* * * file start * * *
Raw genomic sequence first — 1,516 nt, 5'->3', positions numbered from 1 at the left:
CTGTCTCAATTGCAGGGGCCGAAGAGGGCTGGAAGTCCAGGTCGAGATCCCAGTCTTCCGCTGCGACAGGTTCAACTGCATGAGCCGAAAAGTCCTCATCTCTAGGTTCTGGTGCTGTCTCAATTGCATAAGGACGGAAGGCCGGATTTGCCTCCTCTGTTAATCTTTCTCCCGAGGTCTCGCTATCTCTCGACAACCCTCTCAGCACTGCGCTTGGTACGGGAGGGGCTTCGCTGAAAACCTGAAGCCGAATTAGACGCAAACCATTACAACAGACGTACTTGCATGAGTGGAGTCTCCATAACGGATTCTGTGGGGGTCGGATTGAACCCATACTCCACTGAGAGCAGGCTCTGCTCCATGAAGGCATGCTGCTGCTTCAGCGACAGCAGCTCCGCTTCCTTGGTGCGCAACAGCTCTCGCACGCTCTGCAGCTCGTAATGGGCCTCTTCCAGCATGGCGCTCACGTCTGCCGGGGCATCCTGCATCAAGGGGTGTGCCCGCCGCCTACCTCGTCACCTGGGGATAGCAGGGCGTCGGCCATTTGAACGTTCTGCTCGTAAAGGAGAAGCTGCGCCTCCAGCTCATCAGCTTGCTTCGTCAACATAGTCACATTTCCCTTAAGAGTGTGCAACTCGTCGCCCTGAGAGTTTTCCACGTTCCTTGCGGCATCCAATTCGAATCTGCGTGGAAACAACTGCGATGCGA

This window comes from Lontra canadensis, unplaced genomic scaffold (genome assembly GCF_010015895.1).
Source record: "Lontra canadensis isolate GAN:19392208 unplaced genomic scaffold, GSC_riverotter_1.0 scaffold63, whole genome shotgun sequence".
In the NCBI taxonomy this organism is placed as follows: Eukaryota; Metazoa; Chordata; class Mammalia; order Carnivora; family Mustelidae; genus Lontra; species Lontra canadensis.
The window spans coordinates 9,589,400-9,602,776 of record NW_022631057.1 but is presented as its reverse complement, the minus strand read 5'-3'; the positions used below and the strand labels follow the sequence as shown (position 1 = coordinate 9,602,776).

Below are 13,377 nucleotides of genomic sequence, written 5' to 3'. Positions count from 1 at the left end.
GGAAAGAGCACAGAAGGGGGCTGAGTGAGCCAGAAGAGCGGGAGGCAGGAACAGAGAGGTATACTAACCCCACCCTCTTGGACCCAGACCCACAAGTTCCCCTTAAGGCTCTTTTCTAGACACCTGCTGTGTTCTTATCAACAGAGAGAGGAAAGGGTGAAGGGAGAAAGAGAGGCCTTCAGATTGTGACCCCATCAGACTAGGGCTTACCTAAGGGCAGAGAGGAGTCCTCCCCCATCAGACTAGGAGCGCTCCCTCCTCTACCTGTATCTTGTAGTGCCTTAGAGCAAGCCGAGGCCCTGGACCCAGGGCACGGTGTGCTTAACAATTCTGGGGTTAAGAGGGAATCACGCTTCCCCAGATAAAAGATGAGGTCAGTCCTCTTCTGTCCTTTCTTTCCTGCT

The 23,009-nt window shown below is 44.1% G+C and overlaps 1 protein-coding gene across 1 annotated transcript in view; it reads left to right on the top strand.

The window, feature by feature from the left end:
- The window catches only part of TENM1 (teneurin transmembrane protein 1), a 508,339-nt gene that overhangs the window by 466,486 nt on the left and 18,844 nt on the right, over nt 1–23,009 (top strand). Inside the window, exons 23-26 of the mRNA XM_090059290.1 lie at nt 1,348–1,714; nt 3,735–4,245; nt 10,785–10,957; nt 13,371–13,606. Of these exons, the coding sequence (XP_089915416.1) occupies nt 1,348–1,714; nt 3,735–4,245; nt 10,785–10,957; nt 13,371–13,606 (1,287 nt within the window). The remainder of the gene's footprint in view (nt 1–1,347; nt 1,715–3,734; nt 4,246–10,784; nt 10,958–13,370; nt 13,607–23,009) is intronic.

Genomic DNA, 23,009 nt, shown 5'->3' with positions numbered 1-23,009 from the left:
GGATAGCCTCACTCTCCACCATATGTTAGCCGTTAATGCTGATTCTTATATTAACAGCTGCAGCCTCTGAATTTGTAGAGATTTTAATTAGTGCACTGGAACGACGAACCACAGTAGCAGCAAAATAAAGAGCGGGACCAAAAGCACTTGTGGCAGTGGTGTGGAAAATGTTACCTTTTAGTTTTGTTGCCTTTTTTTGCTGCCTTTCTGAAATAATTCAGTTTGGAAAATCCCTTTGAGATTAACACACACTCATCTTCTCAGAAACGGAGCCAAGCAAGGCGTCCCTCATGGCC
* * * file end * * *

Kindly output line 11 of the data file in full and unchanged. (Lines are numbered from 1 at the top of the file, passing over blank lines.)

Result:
- The window catches only part of TENM1 (teneurin transmembrane protein 1), a 508,339-nt gene that overhangs the window by 466,486 nt on the left and 18,844 nt on the right, over nt 1–23,009 (top strand). Inside the window, exons 23-26 of the mRNA XM_090059290.1 lie at nt 1,348–1,714; nt 3,735–4,245; nt 10,785–10,957; nt 13,371–13,606. Of these exons, the coding sequence (XP_089915416.1) occupies nt 1,348–1,714; nt 3,735–4,245; nt 10,785–10,957; nt 13,371–13,606 (1,287 nt within the window). The remainder of the gene's footprint in view (nt 1–1,347; nt 1,715–3,734; nt 4,246–10,784; nt 10,958–13,370; nt 13,607–23,009) is intronic.